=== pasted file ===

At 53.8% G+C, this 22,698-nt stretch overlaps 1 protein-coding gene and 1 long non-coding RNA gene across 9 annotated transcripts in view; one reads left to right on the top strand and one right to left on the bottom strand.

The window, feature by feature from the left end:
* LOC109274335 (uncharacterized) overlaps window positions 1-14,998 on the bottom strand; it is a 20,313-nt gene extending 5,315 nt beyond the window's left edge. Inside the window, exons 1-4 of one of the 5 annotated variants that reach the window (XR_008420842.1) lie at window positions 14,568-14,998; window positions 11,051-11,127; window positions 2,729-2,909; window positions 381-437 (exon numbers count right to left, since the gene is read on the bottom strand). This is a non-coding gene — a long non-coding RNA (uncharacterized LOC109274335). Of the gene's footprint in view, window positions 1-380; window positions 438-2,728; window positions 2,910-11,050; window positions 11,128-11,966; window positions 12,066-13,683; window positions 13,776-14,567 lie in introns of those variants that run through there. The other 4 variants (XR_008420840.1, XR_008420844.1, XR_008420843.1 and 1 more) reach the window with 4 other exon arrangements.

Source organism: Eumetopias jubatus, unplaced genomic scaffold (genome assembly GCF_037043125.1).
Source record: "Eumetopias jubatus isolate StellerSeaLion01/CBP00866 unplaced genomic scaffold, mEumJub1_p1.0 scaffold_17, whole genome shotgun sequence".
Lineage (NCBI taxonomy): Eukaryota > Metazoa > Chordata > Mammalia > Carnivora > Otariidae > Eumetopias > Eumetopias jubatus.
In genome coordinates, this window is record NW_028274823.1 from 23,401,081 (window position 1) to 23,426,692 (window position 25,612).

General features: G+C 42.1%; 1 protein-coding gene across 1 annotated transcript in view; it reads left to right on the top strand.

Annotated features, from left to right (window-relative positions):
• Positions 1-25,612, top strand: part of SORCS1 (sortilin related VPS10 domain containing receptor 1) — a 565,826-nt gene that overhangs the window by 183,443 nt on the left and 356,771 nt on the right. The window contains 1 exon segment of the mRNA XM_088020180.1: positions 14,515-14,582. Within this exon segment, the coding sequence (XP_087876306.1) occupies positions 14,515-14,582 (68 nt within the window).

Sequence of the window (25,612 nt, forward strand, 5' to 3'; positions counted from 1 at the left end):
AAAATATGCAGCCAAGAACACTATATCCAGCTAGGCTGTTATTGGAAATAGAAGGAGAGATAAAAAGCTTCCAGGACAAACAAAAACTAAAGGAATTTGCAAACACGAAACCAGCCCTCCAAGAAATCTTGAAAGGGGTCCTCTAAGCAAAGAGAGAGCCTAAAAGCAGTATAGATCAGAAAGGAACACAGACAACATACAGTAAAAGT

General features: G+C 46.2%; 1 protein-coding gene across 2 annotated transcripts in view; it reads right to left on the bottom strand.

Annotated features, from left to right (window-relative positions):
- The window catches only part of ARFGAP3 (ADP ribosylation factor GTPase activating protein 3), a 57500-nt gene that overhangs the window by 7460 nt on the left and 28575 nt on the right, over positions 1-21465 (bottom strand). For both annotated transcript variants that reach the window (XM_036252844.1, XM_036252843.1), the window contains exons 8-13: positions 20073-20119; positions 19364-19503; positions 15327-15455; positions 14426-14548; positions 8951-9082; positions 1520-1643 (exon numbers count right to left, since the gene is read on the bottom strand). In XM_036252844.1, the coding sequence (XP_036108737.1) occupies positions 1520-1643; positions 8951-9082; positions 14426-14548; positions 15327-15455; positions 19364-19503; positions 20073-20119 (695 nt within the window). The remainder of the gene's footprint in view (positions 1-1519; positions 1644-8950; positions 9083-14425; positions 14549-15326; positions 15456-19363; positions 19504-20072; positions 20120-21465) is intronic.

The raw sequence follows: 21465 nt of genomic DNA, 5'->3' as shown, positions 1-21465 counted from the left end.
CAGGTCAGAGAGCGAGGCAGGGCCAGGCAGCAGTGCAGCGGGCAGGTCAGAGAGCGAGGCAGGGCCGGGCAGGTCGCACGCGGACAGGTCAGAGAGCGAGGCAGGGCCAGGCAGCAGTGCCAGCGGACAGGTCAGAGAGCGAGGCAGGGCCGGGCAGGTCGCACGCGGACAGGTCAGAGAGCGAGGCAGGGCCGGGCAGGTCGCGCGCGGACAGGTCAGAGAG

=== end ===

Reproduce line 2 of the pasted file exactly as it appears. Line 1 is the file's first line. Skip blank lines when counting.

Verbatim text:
The window, feature by feature from the left end: